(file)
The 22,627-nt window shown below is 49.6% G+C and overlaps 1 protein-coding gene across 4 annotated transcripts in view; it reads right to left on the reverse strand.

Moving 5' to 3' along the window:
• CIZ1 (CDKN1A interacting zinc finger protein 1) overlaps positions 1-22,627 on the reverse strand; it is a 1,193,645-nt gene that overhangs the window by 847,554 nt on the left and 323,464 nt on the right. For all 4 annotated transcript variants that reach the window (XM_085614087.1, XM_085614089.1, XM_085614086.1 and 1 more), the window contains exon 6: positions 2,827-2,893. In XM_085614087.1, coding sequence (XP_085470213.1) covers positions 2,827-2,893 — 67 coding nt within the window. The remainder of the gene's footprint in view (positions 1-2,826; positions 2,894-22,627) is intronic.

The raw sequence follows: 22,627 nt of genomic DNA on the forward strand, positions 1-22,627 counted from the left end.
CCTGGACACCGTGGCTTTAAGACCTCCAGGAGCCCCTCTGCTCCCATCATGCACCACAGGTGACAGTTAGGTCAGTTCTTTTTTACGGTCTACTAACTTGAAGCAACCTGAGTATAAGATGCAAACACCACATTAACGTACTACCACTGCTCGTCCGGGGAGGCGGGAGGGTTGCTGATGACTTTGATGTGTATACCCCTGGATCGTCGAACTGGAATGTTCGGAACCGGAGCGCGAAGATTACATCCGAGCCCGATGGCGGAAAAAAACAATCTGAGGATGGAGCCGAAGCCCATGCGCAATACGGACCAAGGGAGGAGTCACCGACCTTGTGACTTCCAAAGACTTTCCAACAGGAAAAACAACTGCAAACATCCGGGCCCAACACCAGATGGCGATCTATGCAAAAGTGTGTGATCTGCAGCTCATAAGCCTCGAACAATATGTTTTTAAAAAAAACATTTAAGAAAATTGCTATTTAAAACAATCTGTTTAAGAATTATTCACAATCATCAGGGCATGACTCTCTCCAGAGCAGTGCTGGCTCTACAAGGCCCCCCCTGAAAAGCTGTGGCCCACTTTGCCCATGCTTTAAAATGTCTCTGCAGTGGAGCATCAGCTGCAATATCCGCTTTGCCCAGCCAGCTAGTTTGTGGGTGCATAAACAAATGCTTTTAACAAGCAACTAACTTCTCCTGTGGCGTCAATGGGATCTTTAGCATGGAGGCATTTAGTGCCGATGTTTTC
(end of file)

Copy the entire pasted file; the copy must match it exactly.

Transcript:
The 22,627-nt window shown below is 49.6% G+C and overlaps 1 protein-coding gene across 4 annotated transcripts in view; it reads right to left on the reverse strand.

Moving 5' to 3' along the window:
• CIZ1 (CDKN1A interacting zinc finger protein 1) overlaps positions 1-22,627 on the reverse strand; it is a 1,193,645-nt gene that overhangs the window by 847,554 nt on the left and 323,464 nt on the right. For all 4 annotated transcript variants that reach the window (XM_085614087.1, XM_085614089.1, XM_085614086.1 and 1 more), the window contains exon 6: positions 2,827-2,893. In XM_085614087.1, coding sequence (XP_085470213.1) covers positions 2,827-2,893 — 67 coding nt within the window. The remainder of the gene's footprint in view (positions 1-2,826; positions 2,894-22,627) is intronic.

The raw sequence follows: 22,627 nt of genomic DNA on the forward strand, positions 1-22,627 counted from the left end.
CCTGGACACCGTGGCTTTAAGACCTCCAGGAGCCCCTCTGCTCCCATCATGCACCACAGGTGACAGTTAGGTCAGTTCTTTTTTACGGTCTACTAACTTGAAGCAACCTGAGTATAAGATGCAAACACCACATTAACGTACTACCACTGCTCGTCCGGGGAGGCGGGAGGGTTGCTGATGACTTTGATGTGTATACCCCTGGATCGTCGAACTGGAATGTTCGGAACCGGAGCGCGAAGATTACATCCGAGCCCGATGGCGGAAAAAAACAATCTGAGGATGGAGCCGAAGCCCATGCGCAATACGGACCAAGGGAGGAGTCACCGACCTTGTGACTTCCAAAGACTTTCCAACAGGAAAAACAACTGCAAACATCCGGGCCCAACACCAGATGGCGATCTATGCAAAAGTGTGTGATCTGCAGCTCATAAGCCTCGAACAATATGTTTTTAAAAAAAACATTTAAGAAAATTGCTATTTAAAACAATCTGTTTAAGAATTATTCACAATCATCAGGGCATGACTCTCTCCAGAGCAGTGCTGGCTCTACAAGGCCCCCCCTGAAAAGCTGTGGCCCACTTTGCCCATGCTTTAAAATGTCTCTGCAGTGGAGCATCAGCTGCAATATCCGCTTTGCCCAGCCAGCTAGTTTGTGGGTGCATAAACAAATGCTTTTAACAAGCAACTAACTTCTCCTGTGGCGTCAATGGGATCTTTAGCATGGAGGCATTTAGTGCCGATGTTTTC